I’m in the middle of removing wallpaper in the family room and it is literally coming off in tiny little pieces and driving me insane. (On the flip side, grasscloth came today!!!! It’s the circle of life.) Anyways, I needed a break so I worked on this weird little project instead. The problem was that our 1961 house had futuristic intercoms installed throughout it at one point in time. The only remaining one is at the front door, right here: When we got the house there was also a non-functioning unit in the guest bedroom, plus an empty cavity from another in the master. We patched up the bedroom holes before we moved in but didn’t discover another hole out on the patio until a few months after, hidden behind a flowery-so-not-my-style thermometer the previous owners had left.Obviously we need to patch the stucco at some point, but today is not that day. The goal was to cover this up with something interesting. Surprisingly, I had the hardest time finding anything that worked. Do you know that vintage starburst thermometers are pricey and hard to come by? So, that was out. I bought a mirror, it was way too big. I bought a mosaic, it was way too small. I tried a few pieces I had floating around the house, but all were too airy and showed the thing I was trying to hide. Round 5 brought me to this faux driftwood starburst at Homegoods for $20. I thought about just making one myself, because this is sloppily thrown together, but I was feeling lazy and it was cheap. I think it’s actually made of crappy fence posts and it’s way more beachy/shabby-chic than I’d normally go. But the proportion seemed right and I liked the natural wood element, so I bought it. And it was just right. Except the hole still showed! I tried to add a mirror, but it was too boring and not at all fun. BUT, I was loving the semi-circle thing that was serendipitously going on up there, so I came with this painting instead on a scrap piece of masonite. I made a teardrop shaped stencil from cardboard and eyeballed their placement. (Next time, I will bust out the protractor.) I used orange, no duh. After the fact, I decided I liked the orange side solid instead of patterned, so those tears got painted over.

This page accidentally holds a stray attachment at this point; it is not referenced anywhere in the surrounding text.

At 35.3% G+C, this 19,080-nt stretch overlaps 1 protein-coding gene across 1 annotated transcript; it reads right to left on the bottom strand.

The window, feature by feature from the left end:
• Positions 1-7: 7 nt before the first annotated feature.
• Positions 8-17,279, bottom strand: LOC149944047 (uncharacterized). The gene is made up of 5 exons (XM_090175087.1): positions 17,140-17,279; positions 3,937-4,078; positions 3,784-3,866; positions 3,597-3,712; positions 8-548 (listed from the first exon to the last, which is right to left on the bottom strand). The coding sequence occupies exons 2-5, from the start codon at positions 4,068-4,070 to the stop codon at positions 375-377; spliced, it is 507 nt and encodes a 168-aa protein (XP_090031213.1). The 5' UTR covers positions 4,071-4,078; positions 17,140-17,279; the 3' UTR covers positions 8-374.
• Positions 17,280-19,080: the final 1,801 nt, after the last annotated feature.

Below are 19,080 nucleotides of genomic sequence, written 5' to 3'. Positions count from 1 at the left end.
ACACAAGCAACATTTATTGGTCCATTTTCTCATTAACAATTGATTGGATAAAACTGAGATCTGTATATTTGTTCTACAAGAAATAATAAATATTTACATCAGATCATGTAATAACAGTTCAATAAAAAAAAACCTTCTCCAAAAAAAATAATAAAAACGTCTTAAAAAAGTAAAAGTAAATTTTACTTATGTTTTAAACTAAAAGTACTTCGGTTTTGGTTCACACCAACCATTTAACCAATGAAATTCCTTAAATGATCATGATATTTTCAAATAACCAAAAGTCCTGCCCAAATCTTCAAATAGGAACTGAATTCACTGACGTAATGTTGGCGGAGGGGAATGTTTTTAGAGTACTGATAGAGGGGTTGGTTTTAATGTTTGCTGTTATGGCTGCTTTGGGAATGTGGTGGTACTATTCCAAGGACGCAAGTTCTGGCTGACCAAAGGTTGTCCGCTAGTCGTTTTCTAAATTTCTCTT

So, there you have it. Hole is covered. I’m planning on sharing the sad state of our patio soon, tool piles and all, so until that sad day, happy trails!